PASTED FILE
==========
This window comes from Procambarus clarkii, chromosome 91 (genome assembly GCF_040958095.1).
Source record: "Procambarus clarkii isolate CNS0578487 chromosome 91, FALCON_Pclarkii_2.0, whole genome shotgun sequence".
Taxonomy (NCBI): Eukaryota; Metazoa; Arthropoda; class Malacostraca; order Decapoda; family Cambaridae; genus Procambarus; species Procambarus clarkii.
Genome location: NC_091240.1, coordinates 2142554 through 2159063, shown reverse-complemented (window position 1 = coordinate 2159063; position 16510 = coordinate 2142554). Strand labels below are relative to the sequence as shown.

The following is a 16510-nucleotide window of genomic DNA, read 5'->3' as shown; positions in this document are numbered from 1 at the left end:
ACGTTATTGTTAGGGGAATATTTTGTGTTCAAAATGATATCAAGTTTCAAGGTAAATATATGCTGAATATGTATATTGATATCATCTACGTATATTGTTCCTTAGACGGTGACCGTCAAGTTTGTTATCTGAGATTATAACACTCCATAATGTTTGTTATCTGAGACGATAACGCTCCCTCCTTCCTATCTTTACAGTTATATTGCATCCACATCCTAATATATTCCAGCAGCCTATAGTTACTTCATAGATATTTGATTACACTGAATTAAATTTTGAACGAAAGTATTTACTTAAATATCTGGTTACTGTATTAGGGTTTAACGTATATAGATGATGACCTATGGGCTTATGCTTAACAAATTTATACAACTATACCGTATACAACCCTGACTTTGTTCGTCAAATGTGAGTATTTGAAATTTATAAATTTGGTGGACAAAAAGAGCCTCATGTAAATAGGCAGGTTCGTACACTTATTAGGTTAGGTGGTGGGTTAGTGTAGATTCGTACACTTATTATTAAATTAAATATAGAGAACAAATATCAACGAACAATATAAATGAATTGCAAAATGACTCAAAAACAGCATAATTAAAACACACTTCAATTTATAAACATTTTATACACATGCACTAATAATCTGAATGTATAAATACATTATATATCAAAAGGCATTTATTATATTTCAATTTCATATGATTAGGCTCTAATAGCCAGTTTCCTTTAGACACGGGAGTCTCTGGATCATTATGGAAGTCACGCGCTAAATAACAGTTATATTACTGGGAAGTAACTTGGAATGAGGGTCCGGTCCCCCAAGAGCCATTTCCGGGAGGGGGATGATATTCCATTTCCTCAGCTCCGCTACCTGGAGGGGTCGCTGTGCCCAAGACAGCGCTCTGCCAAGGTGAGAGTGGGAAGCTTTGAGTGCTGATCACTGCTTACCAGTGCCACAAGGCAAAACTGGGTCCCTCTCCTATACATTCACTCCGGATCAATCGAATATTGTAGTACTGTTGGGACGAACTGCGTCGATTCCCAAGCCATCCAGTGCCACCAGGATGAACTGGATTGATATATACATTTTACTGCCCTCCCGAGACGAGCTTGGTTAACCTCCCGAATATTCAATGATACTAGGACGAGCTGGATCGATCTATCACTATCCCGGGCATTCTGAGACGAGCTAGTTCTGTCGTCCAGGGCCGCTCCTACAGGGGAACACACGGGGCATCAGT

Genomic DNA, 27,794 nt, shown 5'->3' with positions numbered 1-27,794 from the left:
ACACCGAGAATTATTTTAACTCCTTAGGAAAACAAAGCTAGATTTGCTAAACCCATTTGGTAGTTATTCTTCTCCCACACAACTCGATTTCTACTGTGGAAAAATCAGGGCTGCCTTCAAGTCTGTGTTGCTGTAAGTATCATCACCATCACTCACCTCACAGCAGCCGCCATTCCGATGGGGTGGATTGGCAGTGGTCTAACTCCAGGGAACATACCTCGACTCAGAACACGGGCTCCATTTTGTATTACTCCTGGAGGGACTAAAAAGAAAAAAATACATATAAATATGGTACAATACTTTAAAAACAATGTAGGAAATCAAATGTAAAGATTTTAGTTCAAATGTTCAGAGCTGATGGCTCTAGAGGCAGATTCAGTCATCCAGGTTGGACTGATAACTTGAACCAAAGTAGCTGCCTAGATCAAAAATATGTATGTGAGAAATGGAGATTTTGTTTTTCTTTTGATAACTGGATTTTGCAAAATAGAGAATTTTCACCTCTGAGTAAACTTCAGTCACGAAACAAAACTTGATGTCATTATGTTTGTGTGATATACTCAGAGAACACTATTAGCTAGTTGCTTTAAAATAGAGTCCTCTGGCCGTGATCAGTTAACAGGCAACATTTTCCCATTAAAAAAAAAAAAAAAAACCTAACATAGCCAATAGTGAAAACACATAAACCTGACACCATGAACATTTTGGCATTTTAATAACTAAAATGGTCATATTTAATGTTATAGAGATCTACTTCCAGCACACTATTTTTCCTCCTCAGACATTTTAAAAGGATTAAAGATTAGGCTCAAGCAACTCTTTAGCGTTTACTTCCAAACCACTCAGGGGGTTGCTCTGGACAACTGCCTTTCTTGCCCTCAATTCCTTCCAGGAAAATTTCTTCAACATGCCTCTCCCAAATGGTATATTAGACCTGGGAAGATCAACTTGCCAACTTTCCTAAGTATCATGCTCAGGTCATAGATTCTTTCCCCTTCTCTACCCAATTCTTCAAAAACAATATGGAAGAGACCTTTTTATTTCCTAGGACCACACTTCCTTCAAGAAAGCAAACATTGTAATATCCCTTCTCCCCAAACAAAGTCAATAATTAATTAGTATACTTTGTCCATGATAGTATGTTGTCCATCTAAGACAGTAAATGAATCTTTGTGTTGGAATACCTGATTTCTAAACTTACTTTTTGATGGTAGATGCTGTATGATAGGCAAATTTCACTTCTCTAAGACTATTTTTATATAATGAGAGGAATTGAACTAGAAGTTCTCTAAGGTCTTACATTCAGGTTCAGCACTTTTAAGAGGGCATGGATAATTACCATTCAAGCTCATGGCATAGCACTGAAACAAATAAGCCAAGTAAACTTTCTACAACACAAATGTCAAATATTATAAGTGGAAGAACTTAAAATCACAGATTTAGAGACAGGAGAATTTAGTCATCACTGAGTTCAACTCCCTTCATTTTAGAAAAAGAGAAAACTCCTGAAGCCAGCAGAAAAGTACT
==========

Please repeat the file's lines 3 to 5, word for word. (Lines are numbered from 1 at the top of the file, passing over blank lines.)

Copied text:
Taxonomy (NCBI): Eukaryota; Metazoa; Arthropoda; class Malacostraca; order Decapoda; family Cambaridae; genus Procambarus; species Procambarus clarkii.
Genome location: NC_091240.1, coordinates 2142554 through 2159063, shown reverse-complemented (window position 1 = coordinate 2159063; position 16510 = coordinate 2142554). Strand labels below are relative to the sequence as shown.

The following is a 16510-nucleotide window of genomic DNA, read 5'->3' as shown; positions in this document are numbered from 1 at the left end: